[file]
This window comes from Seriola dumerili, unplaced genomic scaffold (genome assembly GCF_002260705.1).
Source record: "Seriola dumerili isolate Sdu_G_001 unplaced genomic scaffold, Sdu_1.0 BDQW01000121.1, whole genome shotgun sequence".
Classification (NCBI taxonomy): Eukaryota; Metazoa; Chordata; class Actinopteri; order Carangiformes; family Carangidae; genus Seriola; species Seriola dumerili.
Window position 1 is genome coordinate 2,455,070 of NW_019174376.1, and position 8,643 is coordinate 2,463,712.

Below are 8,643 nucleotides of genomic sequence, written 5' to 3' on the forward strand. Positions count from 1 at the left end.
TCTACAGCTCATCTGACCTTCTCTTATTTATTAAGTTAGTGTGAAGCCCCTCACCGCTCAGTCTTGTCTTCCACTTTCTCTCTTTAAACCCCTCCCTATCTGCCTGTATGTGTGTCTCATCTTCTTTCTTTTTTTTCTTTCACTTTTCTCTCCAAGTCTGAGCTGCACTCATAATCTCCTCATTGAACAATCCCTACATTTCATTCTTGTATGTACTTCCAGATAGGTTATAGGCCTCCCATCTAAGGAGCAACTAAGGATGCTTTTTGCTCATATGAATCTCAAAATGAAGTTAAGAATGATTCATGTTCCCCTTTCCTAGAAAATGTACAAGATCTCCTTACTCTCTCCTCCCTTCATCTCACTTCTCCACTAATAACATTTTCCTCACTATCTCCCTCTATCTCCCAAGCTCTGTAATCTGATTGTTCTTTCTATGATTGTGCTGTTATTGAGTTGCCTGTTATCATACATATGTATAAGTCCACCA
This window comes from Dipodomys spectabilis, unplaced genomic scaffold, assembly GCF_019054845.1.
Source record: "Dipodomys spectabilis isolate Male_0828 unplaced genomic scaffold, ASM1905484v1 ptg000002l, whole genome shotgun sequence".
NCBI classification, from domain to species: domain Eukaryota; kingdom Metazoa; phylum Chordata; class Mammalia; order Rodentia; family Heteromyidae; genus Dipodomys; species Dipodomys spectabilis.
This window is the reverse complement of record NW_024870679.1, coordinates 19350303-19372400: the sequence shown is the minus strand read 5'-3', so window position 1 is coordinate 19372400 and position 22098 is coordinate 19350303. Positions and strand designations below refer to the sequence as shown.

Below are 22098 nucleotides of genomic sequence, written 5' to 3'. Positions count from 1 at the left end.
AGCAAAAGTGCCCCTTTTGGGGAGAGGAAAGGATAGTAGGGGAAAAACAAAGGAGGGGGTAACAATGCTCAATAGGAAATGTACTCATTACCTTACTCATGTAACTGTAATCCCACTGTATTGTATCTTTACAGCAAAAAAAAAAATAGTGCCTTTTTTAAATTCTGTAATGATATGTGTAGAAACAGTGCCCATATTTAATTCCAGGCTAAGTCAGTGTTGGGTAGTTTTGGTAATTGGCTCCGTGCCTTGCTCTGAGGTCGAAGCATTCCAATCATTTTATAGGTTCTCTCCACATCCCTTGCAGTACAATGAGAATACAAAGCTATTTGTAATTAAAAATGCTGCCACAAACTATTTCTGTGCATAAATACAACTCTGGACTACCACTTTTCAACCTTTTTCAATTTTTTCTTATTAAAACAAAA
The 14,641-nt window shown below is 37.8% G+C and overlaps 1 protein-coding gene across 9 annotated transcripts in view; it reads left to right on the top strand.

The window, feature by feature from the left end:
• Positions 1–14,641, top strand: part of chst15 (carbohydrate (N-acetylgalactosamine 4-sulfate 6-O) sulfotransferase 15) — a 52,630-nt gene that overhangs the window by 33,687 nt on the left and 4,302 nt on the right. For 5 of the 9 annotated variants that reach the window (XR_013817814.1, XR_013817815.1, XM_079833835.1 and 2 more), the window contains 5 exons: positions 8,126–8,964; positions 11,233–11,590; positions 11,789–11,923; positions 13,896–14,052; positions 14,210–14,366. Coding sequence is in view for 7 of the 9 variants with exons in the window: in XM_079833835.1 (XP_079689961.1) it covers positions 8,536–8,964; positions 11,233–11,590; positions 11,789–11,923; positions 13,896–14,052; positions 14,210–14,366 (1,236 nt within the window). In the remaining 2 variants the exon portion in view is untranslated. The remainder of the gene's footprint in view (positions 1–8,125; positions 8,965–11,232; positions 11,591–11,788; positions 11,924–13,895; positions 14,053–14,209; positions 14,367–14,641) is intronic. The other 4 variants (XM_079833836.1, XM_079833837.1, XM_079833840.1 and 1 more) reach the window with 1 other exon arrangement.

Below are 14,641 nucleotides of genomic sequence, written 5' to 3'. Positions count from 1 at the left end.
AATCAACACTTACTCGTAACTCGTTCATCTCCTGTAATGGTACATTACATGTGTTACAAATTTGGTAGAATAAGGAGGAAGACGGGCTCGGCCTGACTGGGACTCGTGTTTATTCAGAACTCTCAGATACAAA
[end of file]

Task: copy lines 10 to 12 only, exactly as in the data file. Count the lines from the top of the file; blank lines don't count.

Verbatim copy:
This window is the reverse complement of record NW_024870679.1, coordinates 19350303-19372400: the sequence shown is the minus strand read 5'-3', so window position 1 is coordinate 19372400 and position 22098 is coordinate 19350303. Positions and strand designations below refer to the sequence as shown.

Below are 22098 nucleotides of genomic sequence, written 5' to 3'. Positions count from 1 at the left end.
AGCAAAAGTGCCCCTTTTGGGGAGAGGAAAGGATAGTAGGGGAAAAACAAAGGAGGGGGTAACAATGCTCAATAGGAAATGTACTCATTACCTTACTCATGTAACTGTAATCCCACTGTATTGTATCTTTACAGCAAAAAAAAAAATAGTGCCTTTTTTAAATTCTGTAATGATATGTGTAGAAACAGTGCCCATATTTAATTCCAGGCTAAGTCAGTGTTGGGTAGTTTTGGTAATTGGCTCCGTGCCTTGCTCTGAGGTCGAAGCATTCCAATCATTTTATAGGTTCTCTCCACATCCCTTGCAGTACAATGAGAATACAAAGCTATTTGTAATTAAAAATGCTGCCACAAACTATTTCTGTGCATAAATACAACTCTGGACTACCACTTTTCAACCTTTTTCAATTTTTTCTTATTAAAACAAAA